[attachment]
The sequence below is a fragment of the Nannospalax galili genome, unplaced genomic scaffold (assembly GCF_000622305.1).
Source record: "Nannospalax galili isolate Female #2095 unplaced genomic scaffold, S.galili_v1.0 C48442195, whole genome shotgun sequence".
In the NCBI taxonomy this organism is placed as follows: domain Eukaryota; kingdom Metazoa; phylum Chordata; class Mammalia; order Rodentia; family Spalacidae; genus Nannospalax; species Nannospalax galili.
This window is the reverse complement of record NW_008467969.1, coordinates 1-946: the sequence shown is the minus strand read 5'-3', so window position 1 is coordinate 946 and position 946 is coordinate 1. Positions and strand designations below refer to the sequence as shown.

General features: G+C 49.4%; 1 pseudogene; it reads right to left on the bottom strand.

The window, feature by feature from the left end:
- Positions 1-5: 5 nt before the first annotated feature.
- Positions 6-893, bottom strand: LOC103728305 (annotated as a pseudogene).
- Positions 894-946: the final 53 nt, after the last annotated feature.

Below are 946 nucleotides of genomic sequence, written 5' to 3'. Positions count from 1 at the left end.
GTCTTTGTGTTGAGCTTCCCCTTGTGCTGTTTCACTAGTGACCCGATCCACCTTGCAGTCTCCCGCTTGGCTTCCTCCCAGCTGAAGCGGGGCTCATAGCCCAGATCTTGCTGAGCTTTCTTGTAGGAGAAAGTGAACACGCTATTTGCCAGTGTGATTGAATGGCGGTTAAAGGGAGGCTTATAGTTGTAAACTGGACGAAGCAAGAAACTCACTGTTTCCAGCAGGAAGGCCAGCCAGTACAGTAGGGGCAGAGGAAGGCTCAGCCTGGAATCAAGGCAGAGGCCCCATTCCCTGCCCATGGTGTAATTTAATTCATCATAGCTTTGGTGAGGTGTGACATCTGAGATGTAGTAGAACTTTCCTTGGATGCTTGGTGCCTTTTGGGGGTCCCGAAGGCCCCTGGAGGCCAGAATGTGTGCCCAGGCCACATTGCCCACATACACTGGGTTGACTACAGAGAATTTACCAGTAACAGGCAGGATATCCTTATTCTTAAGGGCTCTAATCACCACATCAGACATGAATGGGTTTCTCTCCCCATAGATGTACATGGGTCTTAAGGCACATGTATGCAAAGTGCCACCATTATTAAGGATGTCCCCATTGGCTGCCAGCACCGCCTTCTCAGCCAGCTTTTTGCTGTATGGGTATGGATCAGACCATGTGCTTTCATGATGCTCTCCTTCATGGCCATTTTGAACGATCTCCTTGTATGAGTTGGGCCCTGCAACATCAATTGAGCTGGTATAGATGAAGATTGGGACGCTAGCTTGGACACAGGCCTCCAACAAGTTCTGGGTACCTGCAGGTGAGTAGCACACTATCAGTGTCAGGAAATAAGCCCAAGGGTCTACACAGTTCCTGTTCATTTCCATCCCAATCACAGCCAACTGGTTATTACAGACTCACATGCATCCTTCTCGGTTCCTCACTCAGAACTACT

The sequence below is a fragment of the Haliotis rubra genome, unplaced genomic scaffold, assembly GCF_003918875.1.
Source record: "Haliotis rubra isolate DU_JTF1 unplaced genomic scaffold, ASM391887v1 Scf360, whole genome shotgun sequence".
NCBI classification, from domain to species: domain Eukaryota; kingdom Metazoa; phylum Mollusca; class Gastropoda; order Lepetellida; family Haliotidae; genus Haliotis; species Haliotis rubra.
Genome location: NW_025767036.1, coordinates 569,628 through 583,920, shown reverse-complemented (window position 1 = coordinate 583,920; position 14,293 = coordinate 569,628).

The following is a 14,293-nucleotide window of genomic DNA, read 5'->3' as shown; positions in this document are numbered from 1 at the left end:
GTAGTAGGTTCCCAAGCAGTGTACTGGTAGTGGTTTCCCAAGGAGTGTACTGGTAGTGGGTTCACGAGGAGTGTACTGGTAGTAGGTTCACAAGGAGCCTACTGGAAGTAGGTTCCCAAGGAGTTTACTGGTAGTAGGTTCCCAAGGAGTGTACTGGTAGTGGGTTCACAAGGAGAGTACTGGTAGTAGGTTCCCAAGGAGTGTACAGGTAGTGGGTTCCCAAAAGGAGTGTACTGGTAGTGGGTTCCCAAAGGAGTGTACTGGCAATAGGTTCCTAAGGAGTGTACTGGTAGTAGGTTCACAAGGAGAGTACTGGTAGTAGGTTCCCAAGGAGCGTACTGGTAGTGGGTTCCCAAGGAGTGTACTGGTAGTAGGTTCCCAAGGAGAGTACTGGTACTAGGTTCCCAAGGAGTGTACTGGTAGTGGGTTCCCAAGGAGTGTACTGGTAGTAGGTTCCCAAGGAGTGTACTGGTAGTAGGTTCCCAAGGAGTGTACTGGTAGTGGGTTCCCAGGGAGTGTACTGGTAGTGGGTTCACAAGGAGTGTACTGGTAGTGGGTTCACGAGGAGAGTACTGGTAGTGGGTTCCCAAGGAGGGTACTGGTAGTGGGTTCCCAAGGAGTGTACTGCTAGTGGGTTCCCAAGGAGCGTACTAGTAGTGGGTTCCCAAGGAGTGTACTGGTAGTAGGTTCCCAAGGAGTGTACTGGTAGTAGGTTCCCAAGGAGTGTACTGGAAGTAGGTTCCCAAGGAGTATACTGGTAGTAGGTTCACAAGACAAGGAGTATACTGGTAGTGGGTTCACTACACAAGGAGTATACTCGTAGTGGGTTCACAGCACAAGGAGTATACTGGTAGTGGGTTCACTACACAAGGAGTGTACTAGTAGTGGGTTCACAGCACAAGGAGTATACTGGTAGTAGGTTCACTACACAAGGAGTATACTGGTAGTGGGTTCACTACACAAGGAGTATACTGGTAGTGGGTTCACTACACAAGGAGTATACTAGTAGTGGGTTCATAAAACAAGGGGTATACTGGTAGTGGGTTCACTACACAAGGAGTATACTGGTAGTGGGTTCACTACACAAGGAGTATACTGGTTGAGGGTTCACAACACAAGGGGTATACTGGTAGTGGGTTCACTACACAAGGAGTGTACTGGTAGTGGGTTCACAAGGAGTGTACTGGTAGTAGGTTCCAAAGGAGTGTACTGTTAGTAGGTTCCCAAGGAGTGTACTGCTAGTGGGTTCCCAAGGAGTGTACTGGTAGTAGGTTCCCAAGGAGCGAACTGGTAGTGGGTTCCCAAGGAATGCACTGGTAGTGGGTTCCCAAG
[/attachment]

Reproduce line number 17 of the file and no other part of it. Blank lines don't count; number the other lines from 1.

GTAGTAGGTTCCCAAGCAGTGTACTGGTAGTGGTTTCCCAAGGAGTGTACTGGTAGTGGGTTCACGAGGAGTGTACTGGTAGTAGGTTCACAAGGAGCCTACTGGAAGTAGGTTCCCAAGGAGTTTACTGGTAGTAGGTTCCCAAGGAGTGTACTGGTAGTGGGTTCACAAGGAGAGTACTGGTAGTAGGTTCCCAAGGAGTGTACAGGTAGTGGGTTCCCAAAAGGAGTGTACTGGTAGTGGGTTCCCAAAGGAGTGTACTGGCAATAGGTTCCTAAGGAGTGTACTGGTAGTAGGTTCACAAGGAGAGTACTGGTAGTAGGTTCCCAAGGAGCGTACTGGTAGTGGGTTCCCAAGGAGTGTACTGGTAGTAGGTTCCCAAGGAGAGTACTGGTACTAGGTTCCCAAGGAGTGTACTGGTAGTGGGTTCCCAAGGAGTGTACTGGTAGTAGGTTCCCAAGGAGTGTACTGGTAGTAGGTTCCCAAGGAGTGTACTGGTAGTGGGTTCCCAGGGAGTGTACTGGTAGTGGGTTCACAAGGAGTGTACTGGTAGTGGGTTCACGAGGAGAGTACTGGTAGTGGGTTCCCAAGGAGGGTACTGGTAGTGGGTTCCCAAGGAGTGTACTGCTAGTGGGTTCCCAAGGAGCGTACTAGTAGTGGGTTCCCAAGGAGTGTACTGGTAGTAGGTTCCCAAGGAGTGTACTGGTAGTAGGTTCCCAAGGAGTGTACTGGAAGTAGGTTCCCAAGGAGTATACTGGTAGTAGGTTCACAAGACAAGGAGTATACTGGTAGTGGGTTCACTACACAAGGAGTATACTCGTAGTGGGTTCACAGCACAAGGAGTATACTGGTAGTGGGTTCACTACACAAGGAGTGTACTAGTAGTGGGTTCACAGCACAAGGAGTATACTGGTAGTAGGTTCACTACACAAGGAGTATACTGGTAGTGGGTTCACTACACAAGGAGTATACTGGTAGTGGGTTCACTACACAAGGAGTATACTAGTAGTGGGTTCATAAAACAAGGGGTATACTGGTAGTGGGTTCACTACACAAGGAGTATACTGGTAGTGGGTTCACTACACAAGGAGTATACTGGTTGAGGGTTCACAACACAAGGGGTATACTGGTAGTGGGTTCACTACACAAGGAGTGTACTGGTAGTGGGTTCACAAGGAGTGTACTGGTAGTAGGTTCCAAAGGAGTGTACTGTTAGTAGGTTCCCAAGGAGTGTACTGCTAGTGGGTTCCCAAGGAGTGTACTGGTAGTAGGTTCCCAAGGAGCGAACTGGTAGTGGGTTCCCAAGGAATGCACTGGTAGTGGGTTCCCAAG